Ask Yourself Why?

This fascinating presentation by the South American business man and entrepreneur Ricardo Semler asks a lot of great questions about work, life, and what it’s all about (it’s also pretty funny too!).
 


 
It certainly gave me a lot to think about.

I had an interesting chat today with a guy I used to work with a couple of years ago. We both spent a long time at the same company, and we were both generally (but not specifically) miserable for a great number of those years.

As with all these things, it’s only once you get away and look back do you realise just how unhappy you were, and you wonder why you put up with it for so long?

Thinking about it, it occurred to me it’s like the frog in a pan of water on a low heat. Turn the heat up slowly and frog will boil to death before he even realises what’s going on. But try to toss him into some already boiling water and he’ll jump straight out again!

So it is with unhappy situations. The really terrible ones are so shocking we escape from them immediately. The truly nasty, pernicious ones worm there way deep down inside us without us even realising it (often until we explode and don’t understand why?).

I got out by choice, training as a yoga teacher and then going traveling round the world. One of the best decisions I ever made. My friend had a little less of a choice about his exit, which made it a much harder and more painful experience for him.

But looking back now he truly believes it was the best thing that could have happened to him (work-wise, at least). He’s happier now, he’s about to embark upon his own business venture, and to quote him directly, he feels that “…a great weight has been lifted from [his] shoulders.”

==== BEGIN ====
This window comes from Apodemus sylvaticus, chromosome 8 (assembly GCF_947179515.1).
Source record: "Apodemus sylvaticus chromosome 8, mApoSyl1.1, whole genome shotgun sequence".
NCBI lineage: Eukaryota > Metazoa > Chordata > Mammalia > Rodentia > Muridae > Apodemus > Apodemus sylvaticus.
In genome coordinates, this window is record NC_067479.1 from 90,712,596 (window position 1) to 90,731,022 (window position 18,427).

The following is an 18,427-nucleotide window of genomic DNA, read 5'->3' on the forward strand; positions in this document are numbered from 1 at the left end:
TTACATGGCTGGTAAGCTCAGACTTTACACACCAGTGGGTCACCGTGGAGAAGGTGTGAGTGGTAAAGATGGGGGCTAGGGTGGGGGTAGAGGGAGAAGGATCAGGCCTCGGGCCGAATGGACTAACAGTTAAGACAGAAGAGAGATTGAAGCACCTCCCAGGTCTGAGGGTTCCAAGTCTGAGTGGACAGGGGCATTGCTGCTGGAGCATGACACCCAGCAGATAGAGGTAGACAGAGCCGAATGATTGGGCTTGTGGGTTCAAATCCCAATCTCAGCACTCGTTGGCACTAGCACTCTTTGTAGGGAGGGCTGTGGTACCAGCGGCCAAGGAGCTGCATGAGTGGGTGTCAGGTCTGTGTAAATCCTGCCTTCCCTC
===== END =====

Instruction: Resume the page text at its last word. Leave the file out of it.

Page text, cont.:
Change can be hard, especially when it’s not by choice, but if we can take that change, build on it, and come out the other end with something that benefits us, then it makes it all worthwhile.

That’s what I think anyway. 🙂

Accidental Blashpemy

I blaspheme. Like, a lot! On a daily basis in fact.

As I go through life you’ll find my vocabulary littered with ‘God Damns’ and ‘Jesus Christs’ as I continually take the Lord’s name in vain whilst stubbing my toes or dropping things or, if I’m lucky, gazing in wonder and amazement at something magical.

But the important thing to remember is that I don’t mean it. These words have no more specific meaning to me than does the word ‘Coke’ mean specifically the brown sugar water made by the Coca Cola Corporation. When I say coke I mean any brown sugar water you have available (or at least did, when I drank brown sugar water). They’re just words I use to express a general meaning, and shouldn’t be taken seriously. Likewise my latest bit of blasphemy.